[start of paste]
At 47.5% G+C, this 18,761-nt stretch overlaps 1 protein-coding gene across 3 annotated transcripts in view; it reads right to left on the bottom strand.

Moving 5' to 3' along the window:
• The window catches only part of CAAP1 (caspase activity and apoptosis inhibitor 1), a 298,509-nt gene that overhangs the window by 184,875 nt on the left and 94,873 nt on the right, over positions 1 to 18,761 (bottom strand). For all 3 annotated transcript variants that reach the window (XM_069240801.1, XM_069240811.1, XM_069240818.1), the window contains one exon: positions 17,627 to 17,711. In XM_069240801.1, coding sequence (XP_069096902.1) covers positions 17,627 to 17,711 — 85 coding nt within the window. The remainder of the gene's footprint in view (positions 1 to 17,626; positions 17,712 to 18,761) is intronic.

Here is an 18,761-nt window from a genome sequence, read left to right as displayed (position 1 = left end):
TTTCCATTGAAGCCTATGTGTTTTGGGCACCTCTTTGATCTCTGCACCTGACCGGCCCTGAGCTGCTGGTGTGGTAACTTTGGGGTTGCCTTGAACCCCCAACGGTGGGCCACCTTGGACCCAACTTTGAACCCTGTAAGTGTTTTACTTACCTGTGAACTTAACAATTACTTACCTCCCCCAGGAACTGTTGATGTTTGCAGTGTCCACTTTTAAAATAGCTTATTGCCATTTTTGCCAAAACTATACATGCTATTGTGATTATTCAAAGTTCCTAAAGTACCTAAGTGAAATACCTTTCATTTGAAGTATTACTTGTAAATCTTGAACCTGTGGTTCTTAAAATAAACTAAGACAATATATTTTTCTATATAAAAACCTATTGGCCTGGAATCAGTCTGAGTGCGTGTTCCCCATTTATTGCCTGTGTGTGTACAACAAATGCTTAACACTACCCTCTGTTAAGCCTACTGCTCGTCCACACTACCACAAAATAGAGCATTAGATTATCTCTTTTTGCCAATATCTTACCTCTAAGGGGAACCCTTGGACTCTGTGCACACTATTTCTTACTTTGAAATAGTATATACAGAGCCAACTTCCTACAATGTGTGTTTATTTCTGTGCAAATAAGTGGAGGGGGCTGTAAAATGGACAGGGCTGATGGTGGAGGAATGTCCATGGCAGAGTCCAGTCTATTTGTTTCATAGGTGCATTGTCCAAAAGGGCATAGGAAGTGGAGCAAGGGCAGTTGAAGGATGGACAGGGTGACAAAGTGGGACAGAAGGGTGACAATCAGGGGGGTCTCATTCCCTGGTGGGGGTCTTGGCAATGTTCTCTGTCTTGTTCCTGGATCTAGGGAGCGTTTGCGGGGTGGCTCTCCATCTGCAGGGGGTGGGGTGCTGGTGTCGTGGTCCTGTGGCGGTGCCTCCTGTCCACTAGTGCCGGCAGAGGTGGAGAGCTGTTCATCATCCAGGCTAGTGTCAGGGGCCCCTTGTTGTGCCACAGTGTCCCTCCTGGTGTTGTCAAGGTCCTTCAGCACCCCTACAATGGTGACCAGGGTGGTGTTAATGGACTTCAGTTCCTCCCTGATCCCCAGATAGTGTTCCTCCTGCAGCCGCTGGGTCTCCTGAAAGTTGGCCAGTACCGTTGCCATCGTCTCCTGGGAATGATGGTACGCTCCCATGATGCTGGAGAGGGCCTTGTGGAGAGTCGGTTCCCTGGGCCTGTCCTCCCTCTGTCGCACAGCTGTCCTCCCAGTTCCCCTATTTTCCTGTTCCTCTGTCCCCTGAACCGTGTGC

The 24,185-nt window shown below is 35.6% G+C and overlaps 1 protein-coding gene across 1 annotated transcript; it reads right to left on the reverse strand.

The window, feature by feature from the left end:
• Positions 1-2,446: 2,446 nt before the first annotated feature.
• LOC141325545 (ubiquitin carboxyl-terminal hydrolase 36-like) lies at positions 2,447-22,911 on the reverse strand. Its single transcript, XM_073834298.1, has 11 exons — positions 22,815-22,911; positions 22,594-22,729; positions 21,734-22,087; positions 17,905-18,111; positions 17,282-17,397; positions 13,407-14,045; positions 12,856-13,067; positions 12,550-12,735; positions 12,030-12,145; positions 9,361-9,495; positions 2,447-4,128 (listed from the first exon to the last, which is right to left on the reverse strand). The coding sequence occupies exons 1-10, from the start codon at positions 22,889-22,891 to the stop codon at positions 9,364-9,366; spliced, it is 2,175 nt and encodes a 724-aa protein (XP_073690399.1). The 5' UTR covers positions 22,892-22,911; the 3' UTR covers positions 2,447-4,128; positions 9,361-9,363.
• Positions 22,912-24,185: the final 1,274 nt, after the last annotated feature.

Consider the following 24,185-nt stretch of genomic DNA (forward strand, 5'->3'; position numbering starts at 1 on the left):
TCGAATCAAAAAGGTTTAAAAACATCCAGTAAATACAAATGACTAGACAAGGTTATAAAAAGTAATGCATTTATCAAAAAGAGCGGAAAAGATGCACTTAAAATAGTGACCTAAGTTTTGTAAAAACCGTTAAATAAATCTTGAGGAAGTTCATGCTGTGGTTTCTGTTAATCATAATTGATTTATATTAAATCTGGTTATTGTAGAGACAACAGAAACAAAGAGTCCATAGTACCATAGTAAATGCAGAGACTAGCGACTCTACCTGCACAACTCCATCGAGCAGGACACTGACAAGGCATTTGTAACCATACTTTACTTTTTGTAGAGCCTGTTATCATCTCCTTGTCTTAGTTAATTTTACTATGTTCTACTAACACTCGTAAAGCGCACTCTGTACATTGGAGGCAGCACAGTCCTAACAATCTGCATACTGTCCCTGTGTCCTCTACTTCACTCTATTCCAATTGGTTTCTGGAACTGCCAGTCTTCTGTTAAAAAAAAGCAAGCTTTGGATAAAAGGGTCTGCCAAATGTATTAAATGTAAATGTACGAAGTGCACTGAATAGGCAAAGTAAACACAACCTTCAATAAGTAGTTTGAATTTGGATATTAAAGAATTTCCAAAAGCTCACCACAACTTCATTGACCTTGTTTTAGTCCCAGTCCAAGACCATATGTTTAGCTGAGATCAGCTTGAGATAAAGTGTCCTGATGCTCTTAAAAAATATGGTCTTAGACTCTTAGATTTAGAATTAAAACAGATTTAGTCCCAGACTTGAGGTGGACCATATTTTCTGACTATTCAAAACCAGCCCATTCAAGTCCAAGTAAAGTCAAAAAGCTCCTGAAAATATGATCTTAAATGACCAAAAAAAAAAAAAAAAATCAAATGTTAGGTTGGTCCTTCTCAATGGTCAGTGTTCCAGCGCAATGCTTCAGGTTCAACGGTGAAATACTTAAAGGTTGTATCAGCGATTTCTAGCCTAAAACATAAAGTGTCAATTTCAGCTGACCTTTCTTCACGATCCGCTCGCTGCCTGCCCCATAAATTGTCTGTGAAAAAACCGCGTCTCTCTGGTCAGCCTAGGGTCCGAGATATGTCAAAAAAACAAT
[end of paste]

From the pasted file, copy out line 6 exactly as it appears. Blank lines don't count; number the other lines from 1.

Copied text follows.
The 24,185-nt window shown below is 35.6% G+C and overlaps 1 protein-coding gene across 1 annotated transcript; it reads right to left on the reverse strand.